Lawmakers must get state spending under control

Taxes aren't the answer as they could slow the economic recover and fuel a political backlash.

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Once again there's bad news out of Olympia about the state budget. The predicted shortfall in revenue is now over $2 billion.

And the Democrats who control the House, Senate and governor's mansion say they must now consider higher taxes to avoid deep, painful cuts to services.

Lawmakers and Gov. Chris Gregoire have been sending signals for the past year that -- despite their no-new-taxes rhetoric on the campaign trail in 2008 -- that at some point they will make a move to increase taxes.

Raising taxes at this time would be a mistake.

Washington, like the rest of the nation, appears to be emerging from the recession -- albeit slowly. The economic recovery could be stalled by higher taxes.

Beyond that, higher taxes aren't necessary. The Legislature needs to reduce spending, which means freezing pay for state workers and purchases as wellas make strategic cuts to services. This has to be done sooner rather than later.

To this point, lawmakers have avoided dramatic cuts as they've plugged holes with one-time budget fixes such as stimulus money.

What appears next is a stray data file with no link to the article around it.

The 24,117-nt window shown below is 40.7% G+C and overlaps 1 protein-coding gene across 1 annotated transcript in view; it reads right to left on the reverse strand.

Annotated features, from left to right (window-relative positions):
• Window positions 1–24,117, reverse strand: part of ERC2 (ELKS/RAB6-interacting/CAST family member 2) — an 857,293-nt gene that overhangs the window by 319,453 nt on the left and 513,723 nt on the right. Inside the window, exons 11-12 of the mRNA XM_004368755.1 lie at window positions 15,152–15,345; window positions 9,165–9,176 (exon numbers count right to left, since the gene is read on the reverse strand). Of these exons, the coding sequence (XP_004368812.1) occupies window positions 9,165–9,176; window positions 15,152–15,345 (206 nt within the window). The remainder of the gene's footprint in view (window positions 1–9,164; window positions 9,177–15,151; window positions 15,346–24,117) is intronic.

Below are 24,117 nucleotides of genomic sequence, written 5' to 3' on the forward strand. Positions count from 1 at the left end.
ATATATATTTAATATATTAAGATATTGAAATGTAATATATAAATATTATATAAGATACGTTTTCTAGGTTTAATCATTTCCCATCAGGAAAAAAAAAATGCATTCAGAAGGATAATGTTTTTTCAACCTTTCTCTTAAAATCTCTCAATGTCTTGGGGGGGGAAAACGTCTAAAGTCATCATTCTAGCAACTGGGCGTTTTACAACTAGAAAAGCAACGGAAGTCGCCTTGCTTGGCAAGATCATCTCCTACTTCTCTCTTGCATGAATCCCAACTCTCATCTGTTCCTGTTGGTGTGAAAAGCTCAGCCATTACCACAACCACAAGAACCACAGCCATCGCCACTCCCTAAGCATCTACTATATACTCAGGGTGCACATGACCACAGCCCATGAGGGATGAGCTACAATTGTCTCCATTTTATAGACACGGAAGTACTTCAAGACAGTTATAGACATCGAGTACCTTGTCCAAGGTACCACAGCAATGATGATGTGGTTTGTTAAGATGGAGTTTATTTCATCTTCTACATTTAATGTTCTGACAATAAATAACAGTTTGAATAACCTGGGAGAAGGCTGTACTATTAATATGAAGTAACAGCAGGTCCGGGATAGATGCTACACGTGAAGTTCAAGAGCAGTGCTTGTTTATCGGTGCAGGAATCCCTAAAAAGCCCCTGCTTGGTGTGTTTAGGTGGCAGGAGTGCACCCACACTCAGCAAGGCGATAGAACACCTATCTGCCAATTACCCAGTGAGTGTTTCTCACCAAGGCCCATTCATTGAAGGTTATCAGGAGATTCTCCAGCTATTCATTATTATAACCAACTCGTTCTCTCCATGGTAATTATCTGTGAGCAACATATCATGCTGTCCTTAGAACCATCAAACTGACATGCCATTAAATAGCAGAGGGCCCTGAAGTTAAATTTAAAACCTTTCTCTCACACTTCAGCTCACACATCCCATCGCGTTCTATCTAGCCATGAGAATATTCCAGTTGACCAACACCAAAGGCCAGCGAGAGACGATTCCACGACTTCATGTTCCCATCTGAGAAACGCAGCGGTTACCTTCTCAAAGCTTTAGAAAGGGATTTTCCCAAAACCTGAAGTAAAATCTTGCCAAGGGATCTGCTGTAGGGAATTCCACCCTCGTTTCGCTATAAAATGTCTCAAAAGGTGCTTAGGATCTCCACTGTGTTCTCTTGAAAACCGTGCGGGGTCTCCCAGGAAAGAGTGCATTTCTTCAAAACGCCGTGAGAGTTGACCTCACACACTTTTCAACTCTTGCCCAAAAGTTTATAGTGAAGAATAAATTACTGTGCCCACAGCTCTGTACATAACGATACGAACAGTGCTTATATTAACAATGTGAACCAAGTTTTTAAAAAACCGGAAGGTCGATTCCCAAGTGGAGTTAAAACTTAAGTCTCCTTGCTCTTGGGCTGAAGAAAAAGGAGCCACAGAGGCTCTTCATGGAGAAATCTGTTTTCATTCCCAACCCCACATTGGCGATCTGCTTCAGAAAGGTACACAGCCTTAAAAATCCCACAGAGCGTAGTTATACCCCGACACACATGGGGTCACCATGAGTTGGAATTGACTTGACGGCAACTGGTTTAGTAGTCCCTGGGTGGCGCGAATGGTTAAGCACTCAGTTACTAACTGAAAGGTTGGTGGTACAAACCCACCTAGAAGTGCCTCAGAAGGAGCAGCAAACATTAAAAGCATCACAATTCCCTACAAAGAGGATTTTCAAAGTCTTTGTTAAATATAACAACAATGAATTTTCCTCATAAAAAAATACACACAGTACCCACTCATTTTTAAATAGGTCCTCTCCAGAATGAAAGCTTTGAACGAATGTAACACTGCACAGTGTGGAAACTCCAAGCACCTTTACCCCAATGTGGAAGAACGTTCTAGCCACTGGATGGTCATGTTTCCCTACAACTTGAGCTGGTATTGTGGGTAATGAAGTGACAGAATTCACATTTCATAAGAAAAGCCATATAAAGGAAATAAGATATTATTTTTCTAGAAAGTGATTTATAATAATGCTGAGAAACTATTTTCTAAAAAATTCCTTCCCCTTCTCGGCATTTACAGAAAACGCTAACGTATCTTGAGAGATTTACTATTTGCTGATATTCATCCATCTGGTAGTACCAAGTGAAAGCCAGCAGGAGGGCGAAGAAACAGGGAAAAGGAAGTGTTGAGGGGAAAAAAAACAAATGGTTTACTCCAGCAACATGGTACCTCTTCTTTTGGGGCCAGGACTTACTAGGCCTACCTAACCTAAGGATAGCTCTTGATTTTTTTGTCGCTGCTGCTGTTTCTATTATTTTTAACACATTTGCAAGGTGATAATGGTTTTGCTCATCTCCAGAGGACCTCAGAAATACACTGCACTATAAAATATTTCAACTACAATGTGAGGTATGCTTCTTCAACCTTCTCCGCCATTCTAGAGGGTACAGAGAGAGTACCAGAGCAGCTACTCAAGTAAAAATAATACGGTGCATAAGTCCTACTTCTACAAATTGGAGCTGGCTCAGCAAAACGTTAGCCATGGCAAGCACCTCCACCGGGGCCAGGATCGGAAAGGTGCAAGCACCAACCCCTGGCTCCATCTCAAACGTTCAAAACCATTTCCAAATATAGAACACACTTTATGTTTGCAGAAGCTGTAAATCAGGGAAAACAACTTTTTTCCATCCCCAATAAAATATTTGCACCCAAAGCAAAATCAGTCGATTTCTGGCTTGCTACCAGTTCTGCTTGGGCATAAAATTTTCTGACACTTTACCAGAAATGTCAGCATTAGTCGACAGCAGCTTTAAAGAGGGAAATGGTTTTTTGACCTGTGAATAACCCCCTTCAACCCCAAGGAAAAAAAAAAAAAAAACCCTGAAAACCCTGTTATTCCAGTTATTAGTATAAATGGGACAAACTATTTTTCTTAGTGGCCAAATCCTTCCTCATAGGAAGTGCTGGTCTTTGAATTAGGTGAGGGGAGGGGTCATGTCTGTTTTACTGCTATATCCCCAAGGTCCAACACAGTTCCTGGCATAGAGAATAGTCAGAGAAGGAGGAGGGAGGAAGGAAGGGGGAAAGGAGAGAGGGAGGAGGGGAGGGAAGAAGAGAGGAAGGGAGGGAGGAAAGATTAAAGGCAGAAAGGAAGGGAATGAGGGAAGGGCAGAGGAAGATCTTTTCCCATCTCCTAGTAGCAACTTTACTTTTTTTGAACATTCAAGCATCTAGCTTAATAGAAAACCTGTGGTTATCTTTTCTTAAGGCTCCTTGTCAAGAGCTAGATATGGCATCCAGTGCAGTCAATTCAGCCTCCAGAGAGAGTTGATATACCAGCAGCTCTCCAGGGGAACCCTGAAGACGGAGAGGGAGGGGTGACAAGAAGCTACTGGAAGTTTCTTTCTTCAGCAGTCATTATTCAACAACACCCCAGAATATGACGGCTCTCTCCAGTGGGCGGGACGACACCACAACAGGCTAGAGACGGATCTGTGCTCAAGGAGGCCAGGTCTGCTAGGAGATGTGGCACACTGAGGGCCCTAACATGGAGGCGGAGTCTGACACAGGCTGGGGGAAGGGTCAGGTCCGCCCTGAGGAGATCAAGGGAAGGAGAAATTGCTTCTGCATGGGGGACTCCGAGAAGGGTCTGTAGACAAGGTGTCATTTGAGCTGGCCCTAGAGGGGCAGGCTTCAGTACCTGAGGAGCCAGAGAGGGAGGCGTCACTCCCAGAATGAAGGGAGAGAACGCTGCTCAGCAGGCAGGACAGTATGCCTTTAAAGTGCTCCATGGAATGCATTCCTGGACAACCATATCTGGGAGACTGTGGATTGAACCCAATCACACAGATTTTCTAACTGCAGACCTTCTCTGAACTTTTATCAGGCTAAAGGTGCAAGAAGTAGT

While that has kept people employed, it has also allowed state spending to continue at a pace that can't be sustained. A reality check is in order.

State budget requests are essentially wish lists. So the cuts lawmakers make are not necessarily cuts to spending from the previous budget cycle, but cuts to the wish list. The amount of money collected in taxes for the previous two-year budget cycle has essentially been the same as the projections for the current budget cycle. But now the forecast for future revenue is going down.

Lawmakers have to get a handle on spending right now, which means actually spending less money than is generated by taxes.

Again, higher taxes aren't the answer and not just because of the hit on the economy. A move to raise taxes will also create a huge political backlash.

In order for lawmakers to raise taxes they would, as mandated by Initiative 960 approved in 2007, be required to do so by a two-thirds majority or a vote of the people. Either would bedifficult to attain. The third option would be for lawmakers to suspend I-960, which they can do with a simple majority.

Going that route would fuel the anti-tax, anti-government movement and spur yet another initiative that drastically reduces taxes and slashes spending.

Government plays an important role in providing service we can't provide for ourselves -- everything from education to public safety.

We believe those and other government services must be maintained, which is why lawmakers need to get spending under control now.

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